Where and how could – and should – blockchain be used in public services? How can these uses be commissioned, developed and deployed in a fair and transparent manner? What needs special attention when using DLT in public services?
Since 2020, the EU-funded project TOKEN has been exploring the adoption of Distributed Ledger Technologies (DLTs) as drivers for more transparent, trusted and efficient public services. Demos Helsinki has been leading the Policy Observatory for this research, to mobilise experts across Europe in an effort to share ideas and knowledge.
In this publication, Commissioning, developing and deploying Distributed Ledger Technology-based public services, Demos Helsinki collects and shares learnings from thirty experts who assessed four desirable, undesirable, likely and unlikely scenarios of potential DLT-based public services in the EU.
Learnings and recommendations
Any government that wants to use DLTs for more efficient and effective public services should pay attention to the following considerations:
- The use of DLT must be proportionate to the local needs and must deliver necessary value. As such, the involvement of local communities and stakeholder groups in the decision-making process is essential.
- The DLT service’s impact on users’ basic rights and liberties must be positive. The applications should not carry any risks to undermine citizens’ rights and freedoms. Moreover, issues of access and accessibility require special attention for a fair distribution of the benefits.
- In every part of the process, participation and inclusion for both citizens and civil servants is paramount. Not only does this share the benefits and uses of DLT more broadly, but it also empowers public-private partnerships, take-up and retention.
- To assess the impact of DLTs, governments must integrate them with broader policy goals in the public sector.
- Experiments and pilot cases with actual users are more likely to lead to high-quality and meaningful services.
You can read the publication here.
Why DLT-powered public services?
DLTs, of which Blockchain is the most commonly known, can be transformative for our public services. Optimists envision that they can increase trust through shifts in privacy, efficiency and transparency. However, technologies should not develop faster than our ability to govern them, especially when it comes to their use in public services. To contribute to a joyful future for society, governments should adopt the use of DLTs, but do so through an inclusive and iterative process.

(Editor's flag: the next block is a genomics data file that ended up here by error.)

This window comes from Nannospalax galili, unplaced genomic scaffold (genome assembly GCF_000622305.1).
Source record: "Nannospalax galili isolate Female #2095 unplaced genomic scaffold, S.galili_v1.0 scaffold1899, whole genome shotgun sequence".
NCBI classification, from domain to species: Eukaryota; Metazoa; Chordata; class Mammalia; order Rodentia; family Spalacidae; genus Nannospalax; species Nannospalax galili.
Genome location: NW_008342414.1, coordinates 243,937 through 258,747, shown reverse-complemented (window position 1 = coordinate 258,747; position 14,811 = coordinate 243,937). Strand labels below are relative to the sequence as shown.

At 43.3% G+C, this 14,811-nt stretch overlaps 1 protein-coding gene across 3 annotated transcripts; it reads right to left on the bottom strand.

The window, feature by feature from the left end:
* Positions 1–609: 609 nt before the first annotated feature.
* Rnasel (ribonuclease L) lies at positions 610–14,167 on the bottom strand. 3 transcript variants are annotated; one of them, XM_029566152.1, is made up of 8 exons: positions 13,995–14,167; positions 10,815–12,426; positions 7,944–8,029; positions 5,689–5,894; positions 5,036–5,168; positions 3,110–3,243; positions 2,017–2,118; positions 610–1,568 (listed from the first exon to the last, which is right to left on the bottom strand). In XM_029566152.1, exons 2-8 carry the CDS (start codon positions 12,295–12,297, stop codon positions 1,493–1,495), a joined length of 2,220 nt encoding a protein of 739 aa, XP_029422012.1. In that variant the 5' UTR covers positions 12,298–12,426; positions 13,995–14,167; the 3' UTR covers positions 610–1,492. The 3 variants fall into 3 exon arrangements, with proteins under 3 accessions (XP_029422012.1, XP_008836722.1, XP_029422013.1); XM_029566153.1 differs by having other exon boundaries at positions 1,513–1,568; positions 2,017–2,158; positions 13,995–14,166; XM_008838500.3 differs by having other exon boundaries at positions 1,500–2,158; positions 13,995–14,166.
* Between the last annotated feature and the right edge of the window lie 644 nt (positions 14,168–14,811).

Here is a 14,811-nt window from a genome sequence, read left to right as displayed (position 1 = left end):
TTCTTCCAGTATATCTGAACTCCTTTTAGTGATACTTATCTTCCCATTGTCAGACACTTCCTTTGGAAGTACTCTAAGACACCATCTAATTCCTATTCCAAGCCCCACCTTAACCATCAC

Want to read more about DLT use in the public sector?
- A vision for trust-based public sector transformation through DLT
- Uncertainties and futures of DLT in European public sectors
- For blockchain to create trust, we need public governance and regulation
Other articles you may find interesting in the tech/policy space:
- An assessment framework for non-discriminatory AI
- What is the Collingridge dilemma and why is it important for tech policy?
- The EU must develop new policies for the data economy
- Let’s rethink: A vision for digital platforms
More about the project:
TOKEN eases the adoption of Distributed Ledger Technologies (DLTs) as drivers for far more open, transparent, trusted, and efficient public services.
Launched in January 2020, TOKEN (Transformative Impact Of Blockchain Technologies in Public Services) is an EU Horizon 2020-funded project. It aims to develop an experimental ecosystem to enable the adoption of DLTs as a driver of public service transformation. The project’s vision is an open and collaborative government with trust, transparency, and efficiency at the core. During the 32 months of the project, the ecosystem proves its value through four highly replicable use cases common to many European public administrations.